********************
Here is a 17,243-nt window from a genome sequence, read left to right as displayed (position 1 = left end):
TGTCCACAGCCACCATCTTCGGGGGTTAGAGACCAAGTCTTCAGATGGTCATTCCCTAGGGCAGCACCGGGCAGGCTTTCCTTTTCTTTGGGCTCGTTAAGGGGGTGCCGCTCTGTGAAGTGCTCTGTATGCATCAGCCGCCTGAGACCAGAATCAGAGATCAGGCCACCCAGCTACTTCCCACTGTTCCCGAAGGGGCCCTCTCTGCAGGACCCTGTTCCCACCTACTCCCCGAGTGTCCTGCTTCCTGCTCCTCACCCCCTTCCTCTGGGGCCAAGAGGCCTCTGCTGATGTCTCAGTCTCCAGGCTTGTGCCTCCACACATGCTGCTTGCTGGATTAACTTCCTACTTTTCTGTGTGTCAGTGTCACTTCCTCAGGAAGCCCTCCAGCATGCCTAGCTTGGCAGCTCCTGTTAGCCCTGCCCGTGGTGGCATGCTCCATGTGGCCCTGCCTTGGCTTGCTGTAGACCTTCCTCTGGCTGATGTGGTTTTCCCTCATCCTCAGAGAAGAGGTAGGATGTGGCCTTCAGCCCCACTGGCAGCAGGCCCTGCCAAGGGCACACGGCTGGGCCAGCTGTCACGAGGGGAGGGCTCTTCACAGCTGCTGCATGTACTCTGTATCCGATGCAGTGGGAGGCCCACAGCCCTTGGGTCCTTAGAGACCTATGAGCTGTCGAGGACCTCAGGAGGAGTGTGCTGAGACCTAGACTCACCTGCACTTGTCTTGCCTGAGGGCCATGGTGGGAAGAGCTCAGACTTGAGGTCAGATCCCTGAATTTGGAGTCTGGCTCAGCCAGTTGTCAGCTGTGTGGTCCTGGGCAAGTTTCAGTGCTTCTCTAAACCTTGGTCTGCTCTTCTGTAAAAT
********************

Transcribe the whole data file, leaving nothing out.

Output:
Here is a 17,243-nt window from a genome sequence, read left to right as displayed (position 1 = left end):
TGTCCACAGCCACCATCTTCGGGGGTTAGAGACCAAGTCTTCAGATGGTCATTCCCTAGGGCAGCACCGGGCAGGCTTTCCTTTTCTTTGGGCTCGTTAAGGGGGTGCCGCTCTGTGAAGTGCTCTGTATGCATCAGCCGCCTGAGACCAGAATCAGAGATCAGGCCACCCAGCTACTTCCCACTGTTCCCGAAGGGGCCCTCTCTGCAGGACCCTGTTCCCACCTACTCCCCGAGTGTCCTGCTTCCTGCTCCTCACCCCCTTCCTCTGGGGCCAAGAGGCCTCTGCTGATGTCTCAGTCTCCAGGCTTGTGCCTCCACACATGCTGCTTGCTGGATTAACTTCCTACTTTTCTGTGTGTCAGTGTCACTTCCTCAGGAAGCCCTCCAGCATGCCTAGCTTGGCAGCTCCTGTTAGCCCTGCCCGTGGTGGCATGCTCCATGTGGCCCTGCCTTGGCTTGCTGTAGACCTTCCTCTGGCTGATGTGGTTTTCCCTCATCCTCAGAGAAGAGGTAGGATGTGGCCTTCAGCCCCACTGGCAGCAGGCCCTGCCAAGGGCACACGGCTGGGCCAGCTGTCACGAGGGGAGGGCTCTTCACAGCTGCTGCATGTACTCTGTATCCGATGCAGTGGGAGGCCCACAGCCCTTGGGTCCTTAGAGACCTATGAGCTGTCGAGGACCTCAGGAGGAGTGTGCTGAGACCTAGACTCACCTGCACTTGTCTTGCCTGAGGGCCATGGTGGGAAGAGCTCAGACTTGAGGTCAGATCCCTGAATTTGGAGTCTGGCTCAGCCAGTTGTCAGCTGTGTGGTCCTGGGCAAGTTTCAGTGCTTCTCTAAACCTTGGTCTGCTCTTCTGTAAAAT